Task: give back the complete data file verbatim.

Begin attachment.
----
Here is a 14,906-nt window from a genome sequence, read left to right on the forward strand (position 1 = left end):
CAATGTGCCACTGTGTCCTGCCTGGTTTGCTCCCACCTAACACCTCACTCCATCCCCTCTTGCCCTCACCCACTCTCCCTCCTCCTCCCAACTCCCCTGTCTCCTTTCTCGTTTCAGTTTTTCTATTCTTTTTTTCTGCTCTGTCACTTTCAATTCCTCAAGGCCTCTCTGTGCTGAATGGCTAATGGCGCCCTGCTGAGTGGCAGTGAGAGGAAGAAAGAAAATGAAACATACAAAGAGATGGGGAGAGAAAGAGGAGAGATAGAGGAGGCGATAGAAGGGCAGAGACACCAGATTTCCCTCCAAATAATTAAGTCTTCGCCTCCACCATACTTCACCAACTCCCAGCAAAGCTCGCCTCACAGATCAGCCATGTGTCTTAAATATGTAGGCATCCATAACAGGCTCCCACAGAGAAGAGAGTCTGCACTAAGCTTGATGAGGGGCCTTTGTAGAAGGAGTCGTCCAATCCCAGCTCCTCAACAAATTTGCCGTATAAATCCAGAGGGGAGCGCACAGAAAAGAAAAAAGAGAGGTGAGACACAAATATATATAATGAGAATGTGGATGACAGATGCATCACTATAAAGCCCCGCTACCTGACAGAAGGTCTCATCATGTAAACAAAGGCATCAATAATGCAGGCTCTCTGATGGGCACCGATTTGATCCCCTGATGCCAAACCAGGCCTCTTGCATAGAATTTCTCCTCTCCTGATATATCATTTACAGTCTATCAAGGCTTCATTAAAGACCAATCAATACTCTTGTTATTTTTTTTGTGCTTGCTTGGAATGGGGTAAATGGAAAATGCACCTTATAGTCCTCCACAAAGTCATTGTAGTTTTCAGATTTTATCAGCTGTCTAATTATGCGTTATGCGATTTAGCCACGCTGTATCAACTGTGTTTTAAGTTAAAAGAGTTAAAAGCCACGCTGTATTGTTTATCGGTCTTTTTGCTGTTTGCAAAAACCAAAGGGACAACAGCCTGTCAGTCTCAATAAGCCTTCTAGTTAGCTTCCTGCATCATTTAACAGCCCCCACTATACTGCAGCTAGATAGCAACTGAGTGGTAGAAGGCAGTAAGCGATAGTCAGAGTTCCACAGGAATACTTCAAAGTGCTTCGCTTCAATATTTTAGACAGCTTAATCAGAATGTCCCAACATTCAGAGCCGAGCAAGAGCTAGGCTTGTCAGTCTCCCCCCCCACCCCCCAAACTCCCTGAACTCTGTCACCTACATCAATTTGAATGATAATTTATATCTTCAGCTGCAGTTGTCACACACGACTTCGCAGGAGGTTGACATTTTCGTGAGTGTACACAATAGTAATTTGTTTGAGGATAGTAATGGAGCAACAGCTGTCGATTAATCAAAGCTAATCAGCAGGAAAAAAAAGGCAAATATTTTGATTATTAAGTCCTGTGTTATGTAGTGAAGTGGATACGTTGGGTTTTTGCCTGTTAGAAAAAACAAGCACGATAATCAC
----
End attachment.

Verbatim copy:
Here is a 14,906-nt window from a genome sequence, read left to right on the forward strand (position 1 = left end):
CAATGTGCCACTGTGTCCTGCCTGGTTTGCTCCCACCTAACACCTCACTCCATCCCCTCTTGCCCTCACCCACTCTCCCTCCTCCTCCCAACTCCCCTGTCTCCTTTCTCGTTTCAGTTTTTCTATTCTTTTTTTCTGCTCTGTCACTTTCAATTCCTCAAGGCCTCTCTGTGCTGAATGGCTAATGGCGCCCTGCTGAGTGGCAGTGAGAGGAAGAAAGAAAATGAAACATACAAAGAGATGGGGAGAGAAAGAGGAGAGATAGAGGAGGCGATAGAAGGGCAGAGACACCAGATTTCCCTCCAAATAATTAAGTCTTCGCCTCCACCATACTTCACCAACTCCCAGCAAAGCTCGCCTCACAGATCAGCCATGTGTCTTAAATATGTAGGCATCCATAACAGGCTCCCACAGAGAAGAGAGTCTGCACTAAGCTTGATGAGGGGCCTTTGTAGAAGGAGTCGTCCAATCCCAGCTCCTCAACAAATTTGCCGTATAAATCCAGAGGGGAGCGCACAGAAAAGAAAAAAGAGAGGTGAGACACAAATATATATAATGAGAATGTGGATGACAGATGCATCACTATAAAGCCCCGCTACCTGACAGAAGGTCTCATCATGTAAACAAAGGCATCAATAATGCAGGCTCTCTGATGGGCACCGATTTGATCCCCTGATGCCAAACCAGGCCTCTTGCATAGAATTTCTCCTCTCCTGATATATCATTTACAGTCTATCAAGGCTTCATTAAAGACCAATCAATACTCTTGTTATTTTTTTTGTGCTTGCTTGGAATGGGGTAAATGGAAAATGCACCTTATAGTCCTCCACAAAGTCATTGTAGTTTTCAGATTTTATCAGCTGTCTAATTATGCGTTATGCGATTTAGCCACGCTGTATCAACTGTGTTTTAAGTTAAAAGAGTTAAAAGCCACGCTGTATTGTTTATCGGTCTTTTTGCTGTTTGCAAAAACCAAAGGGACAACAGCCTGTCAGTCTCAATAAGCCTTCTAGTTAGCTTCCTGCATCATTTAACAGCCCCCACTATACTGCAGCTAGATAGCAACTGAGTGGTAGAAGGCAGTAAGCGATAGTCAGAGTTCCACAGGAATACTTCAAAGTGCTTCGCTTCAATATTTTAGACAGCTTAATCAGAATGTCCCAACATTCAGAGCCGAGCAAGAGCTAGGCTTGTCAGTCTCCCCCCCCACCCCCCAAACTCCCTGAACTCTGTCACCTACATCAATTTGAATGATAATTTATATCTTCAGCTGCAGTTGTCACACACGACTTCGCAGGAGGTTGACATTTTCGTGAGTGTACACAATAGTAATTTGTTTGAGGATAGTAATGGAGCAACAGCTGTCGATTAATCAAAGCTAATCAGCAGGAAAAAAAAGGCAAATATTTTGATTATTAAGTCCTGTGTTATGTAGTGAAGTGGATACGTTGGGTTTTTGCCTGTTAGAAAAAACAAGCACGATAATCAC